Connectivity is key in green energy
The geographic location of energy sources and the extraction sites of raw materials for green energy is not distributed according to the principles of equality and justice.
Connectivity is key in green energy
New Sustainable Economics

Connectivity is key in green energy

Photo: AFP/CFOTO/NurPhoto
Máté Litkei 02/05/2024 09:00

The geographic location of energy sources and the extraction sites of raw materials for green energy is not distributed according to the principles of equality and justice. For those countries that are not able to achieve full self-sufficiency, only diversification - a strategy in which the buyer has more supplier options, thus improving its bargaining power - can provide a solution. This requires good economic and diplomatic relations with potential supplier countries.

The European Union and some of its key member states are currently pursuing an ideology-driven foreign policy, which is leading to a bloc formation on the market, an inevitable deterioration in economic relations and, at the same time, a narrowing of the scope for manoeuvre for countries in a buyer position, increasing their vulnerability. In contrast, the strategy of connectivity, i.e. building mutually beneficial economic relations on a rational basis, creates new opportunities for countries. Few economic areas illustrate the dangers of bloc formation and the benefits of connectivity better than the energy sector. The experience of the past years and decades shows that we can only succeed if we can build diversified and stable economic relations. It is no coincidence that the energy sector of the world's two leading superpowers is also characterised by connectivity.

China has a diversified range of energy suppliers. Its largest supplier of LNG is Australia, followed by the United States until the Russo-Ukrainian war. China's oil imports are also diversified, coming from almost all OPEC members in recent years, and following the US sanctions, China has become the largest destination for Venezuelan oil and the largest buyer from Iran. In addition to being the world's leading domestic coal producer, China is also the world's largest coal importer, benefiting in particular from cheap coal imports from neighbouring countries such as sanctions-hit Russia.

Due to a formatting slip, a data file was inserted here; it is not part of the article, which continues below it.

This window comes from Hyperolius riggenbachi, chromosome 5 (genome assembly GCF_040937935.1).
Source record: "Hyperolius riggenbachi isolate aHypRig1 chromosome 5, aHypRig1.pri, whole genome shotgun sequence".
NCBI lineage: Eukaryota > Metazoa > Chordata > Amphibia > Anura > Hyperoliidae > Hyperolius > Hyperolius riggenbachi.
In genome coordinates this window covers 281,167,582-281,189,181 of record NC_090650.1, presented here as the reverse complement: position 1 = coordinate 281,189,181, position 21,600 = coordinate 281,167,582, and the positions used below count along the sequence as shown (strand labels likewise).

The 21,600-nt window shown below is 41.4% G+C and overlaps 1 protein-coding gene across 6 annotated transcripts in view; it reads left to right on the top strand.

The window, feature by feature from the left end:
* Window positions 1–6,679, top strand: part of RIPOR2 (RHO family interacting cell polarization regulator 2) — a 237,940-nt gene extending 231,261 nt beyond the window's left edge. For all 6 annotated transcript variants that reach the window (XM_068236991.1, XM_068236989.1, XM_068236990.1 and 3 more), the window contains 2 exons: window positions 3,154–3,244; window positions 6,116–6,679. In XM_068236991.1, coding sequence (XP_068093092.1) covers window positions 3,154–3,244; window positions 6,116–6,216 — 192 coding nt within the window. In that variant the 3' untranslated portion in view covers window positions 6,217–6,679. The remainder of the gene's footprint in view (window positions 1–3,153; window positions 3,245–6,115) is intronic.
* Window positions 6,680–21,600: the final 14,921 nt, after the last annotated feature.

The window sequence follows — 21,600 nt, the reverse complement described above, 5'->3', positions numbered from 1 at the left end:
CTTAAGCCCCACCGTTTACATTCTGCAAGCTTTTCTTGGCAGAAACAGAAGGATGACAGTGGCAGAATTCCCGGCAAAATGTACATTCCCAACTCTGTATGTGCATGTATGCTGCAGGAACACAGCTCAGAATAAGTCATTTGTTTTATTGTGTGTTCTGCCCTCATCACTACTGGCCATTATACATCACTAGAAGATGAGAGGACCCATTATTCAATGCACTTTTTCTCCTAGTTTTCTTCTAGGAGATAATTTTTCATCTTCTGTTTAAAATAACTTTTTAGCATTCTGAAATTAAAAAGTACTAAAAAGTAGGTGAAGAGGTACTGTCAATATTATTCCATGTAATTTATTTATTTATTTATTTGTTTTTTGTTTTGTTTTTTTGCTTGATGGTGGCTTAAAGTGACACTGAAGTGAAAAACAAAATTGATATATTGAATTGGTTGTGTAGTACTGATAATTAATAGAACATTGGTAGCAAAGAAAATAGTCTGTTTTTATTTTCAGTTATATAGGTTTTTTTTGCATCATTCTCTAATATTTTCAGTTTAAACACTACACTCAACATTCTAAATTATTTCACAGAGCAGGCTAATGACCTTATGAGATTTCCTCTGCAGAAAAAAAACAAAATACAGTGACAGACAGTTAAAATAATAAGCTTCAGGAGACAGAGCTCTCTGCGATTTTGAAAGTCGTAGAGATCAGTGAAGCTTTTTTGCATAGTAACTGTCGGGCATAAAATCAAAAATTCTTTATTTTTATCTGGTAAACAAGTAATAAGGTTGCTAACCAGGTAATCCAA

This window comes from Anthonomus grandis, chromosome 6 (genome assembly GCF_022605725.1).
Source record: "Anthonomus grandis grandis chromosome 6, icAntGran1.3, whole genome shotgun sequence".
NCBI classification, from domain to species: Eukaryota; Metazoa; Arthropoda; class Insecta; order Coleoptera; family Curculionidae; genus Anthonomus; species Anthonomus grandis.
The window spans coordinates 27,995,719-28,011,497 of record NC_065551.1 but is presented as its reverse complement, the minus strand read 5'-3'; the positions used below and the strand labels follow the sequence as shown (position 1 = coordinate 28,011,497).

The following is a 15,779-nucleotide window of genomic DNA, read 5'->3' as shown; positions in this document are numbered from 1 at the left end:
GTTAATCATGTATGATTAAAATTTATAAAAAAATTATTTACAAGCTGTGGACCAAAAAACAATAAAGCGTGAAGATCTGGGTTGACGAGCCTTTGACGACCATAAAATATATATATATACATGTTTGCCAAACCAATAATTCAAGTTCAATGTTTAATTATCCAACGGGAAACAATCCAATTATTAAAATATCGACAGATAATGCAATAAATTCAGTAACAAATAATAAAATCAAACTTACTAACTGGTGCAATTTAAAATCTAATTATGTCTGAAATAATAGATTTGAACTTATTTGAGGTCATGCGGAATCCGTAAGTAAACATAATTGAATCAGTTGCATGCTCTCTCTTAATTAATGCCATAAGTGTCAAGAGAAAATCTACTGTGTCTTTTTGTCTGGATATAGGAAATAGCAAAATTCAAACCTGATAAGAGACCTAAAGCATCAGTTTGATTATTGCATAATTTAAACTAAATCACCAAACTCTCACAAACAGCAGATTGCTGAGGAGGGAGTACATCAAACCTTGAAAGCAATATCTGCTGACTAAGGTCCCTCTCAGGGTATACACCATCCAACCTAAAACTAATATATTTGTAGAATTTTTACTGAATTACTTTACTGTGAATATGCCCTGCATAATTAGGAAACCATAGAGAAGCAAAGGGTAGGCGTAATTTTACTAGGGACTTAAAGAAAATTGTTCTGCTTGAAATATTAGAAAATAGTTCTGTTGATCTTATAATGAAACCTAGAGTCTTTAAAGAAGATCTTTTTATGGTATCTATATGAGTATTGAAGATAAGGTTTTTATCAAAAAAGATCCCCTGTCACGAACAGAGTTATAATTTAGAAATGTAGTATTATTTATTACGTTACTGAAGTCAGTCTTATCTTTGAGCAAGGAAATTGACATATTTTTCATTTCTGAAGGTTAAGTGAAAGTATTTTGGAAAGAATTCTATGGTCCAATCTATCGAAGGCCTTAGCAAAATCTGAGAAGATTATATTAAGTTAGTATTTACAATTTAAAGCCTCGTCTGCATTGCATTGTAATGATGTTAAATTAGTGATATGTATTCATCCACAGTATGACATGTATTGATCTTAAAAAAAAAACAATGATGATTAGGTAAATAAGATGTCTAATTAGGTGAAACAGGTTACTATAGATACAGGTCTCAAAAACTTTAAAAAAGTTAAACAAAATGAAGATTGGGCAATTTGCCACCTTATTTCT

The Eastern superpower is not only deeply involved in world trade in fossil fuels. It also has large and developed supply chains in renewable energy and battery production. China produces roughly 75 percent of the global supply of solar panels and batteries, and around 60 percent of key components for wind turbines. The raw materials for manufacturing, such as 68 percent of nickel, 40 percent of copper, 59 percent of lithium and 73 percent of cobalt, are extracted from mineral ores in China or by Chinese-owned companies through a successful foreign policy and a global network extending from Inner Africa to South America.

The United States, with the world's largest economy, follows a similar strategy in its energy policy. Although the US is one of the world's largest exporters of LNG, it meets a significant part of its own gas needs from Canada in the form of pipeline gas. The situation is similar for oil: in 2022, the United States imported around 8.33 million barrels of oil per day from 80 countries and exported 9.52 million barrels of oil per day to 180 countries. In terms of nuclear fuel, the US could have the production capacity until the fuel is produced, but it still buys 20 per cent of its enriched uranium from Russia.

Unfortunately, the European Union is the antithesis of a successful foreign policy based on connectivity. Following the outbreak of the war in Ukraine, the EU's political reactions have taken the form of economic sanctions, which have also hurt the European economy, and it wants to minimise economic relations with China in the name of so-called 'de-risking'. The question of what will improve the competitiveness of European economies rather than mutually beneficial economic connectivity is not adequately answered by the proponents of bloc formation.

The author is an adviser at the MCC Climate Policy Institute

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